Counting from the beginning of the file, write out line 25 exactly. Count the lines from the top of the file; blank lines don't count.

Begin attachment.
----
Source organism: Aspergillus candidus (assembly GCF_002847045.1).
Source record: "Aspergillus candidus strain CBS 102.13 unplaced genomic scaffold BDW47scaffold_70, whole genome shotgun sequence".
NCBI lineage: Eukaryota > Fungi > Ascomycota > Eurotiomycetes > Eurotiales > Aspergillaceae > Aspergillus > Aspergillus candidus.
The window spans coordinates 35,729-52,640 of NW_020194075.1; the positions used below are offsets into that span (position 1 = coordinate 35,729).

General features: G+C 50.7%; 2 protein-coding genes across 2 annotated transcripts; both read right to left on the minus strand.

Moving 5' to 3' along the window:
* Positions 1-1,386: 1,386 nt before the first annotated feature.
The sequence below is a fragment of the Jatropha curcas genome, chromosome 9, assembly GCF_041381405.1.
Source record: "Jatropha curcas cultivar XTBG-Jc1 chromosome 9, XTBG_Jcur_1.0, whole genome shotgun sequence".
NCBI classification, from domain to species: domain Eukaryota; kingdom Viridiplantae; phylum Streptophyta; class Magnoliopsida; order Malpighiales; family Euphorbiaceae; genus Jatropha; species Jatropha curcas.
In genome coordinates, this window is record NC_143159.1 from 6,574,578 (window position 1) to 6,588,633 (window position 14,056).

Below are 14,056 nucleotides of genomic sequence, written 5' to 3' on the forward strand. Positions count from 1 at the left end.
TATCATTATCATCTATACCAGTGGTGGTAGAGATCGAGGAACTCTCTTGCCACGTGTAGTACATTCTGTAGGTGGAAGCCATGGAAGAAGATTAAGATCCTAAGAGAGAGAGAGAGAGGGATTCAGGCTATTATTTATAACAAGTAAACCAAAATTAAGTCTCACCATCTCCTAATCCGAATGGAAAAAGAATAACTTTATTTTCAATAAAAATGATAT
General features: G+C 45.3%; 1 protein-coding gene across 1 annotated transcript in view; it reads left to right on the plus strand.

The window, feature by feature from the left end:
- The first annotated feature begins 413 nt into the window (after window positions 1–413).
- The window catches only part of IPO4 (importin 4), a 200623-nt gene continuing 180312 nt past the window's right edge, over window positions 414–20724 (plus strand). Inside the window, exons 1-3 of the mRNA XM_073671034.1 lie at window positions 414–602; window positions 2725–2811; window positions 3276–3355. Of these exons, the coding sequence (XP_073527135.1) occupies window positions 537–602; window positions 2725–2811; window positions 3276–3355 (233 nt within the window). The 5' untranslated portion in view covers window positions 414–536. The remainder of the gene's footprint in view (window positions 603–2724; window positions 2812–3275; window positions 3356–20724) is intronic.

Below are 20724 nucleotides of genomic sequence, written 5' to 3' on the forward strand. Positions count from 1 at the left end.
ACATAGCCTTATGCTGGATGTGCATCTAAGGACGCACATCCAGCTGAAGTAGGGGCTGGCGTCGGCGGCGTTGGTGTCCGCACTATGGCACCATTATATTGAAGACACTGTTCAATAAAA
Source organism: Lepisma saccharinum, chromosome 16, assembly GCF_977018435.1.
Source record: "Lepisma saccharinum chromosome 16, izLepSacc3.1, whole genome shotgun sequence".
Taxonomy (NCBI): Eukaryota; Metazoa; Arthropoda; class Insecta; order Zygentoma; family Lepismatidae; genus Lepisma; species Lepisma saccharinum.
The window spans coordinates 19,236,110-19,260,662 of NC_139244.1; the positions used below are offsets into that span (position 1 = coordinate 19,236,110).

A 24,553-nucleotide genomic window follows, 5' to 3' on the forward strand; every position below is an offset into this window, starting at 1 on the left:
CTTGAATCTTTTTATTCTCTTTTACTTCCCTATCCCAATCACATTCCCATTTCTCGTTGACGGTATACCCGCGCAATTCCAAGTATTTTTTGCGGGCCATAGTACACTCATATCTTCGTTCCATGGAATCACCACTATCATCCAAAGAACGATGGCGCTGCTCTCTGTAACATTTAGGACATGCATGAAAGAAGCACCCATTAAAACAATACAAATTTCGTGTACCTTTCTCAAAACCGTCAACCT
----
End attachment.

CTTGAATCTTTTTATTCTCTTTTACTTCCCTATCCCAATCACATTCCCATTTCTCGTTGACGGTATACCCGCGCAATTCCAAGTATTTTTTGCGGGCCATAGTACACTCATATCTTCGTTCCATGGAATCACCACTATCATCCAAAGAACGATGGCGCTGCTCTCTGTAACATTTAGGACATGCATGAAAGAAGCACCCATTAAAACAATACAAATTTCGTGTACCTTTCTCAAAACCGTCAACCT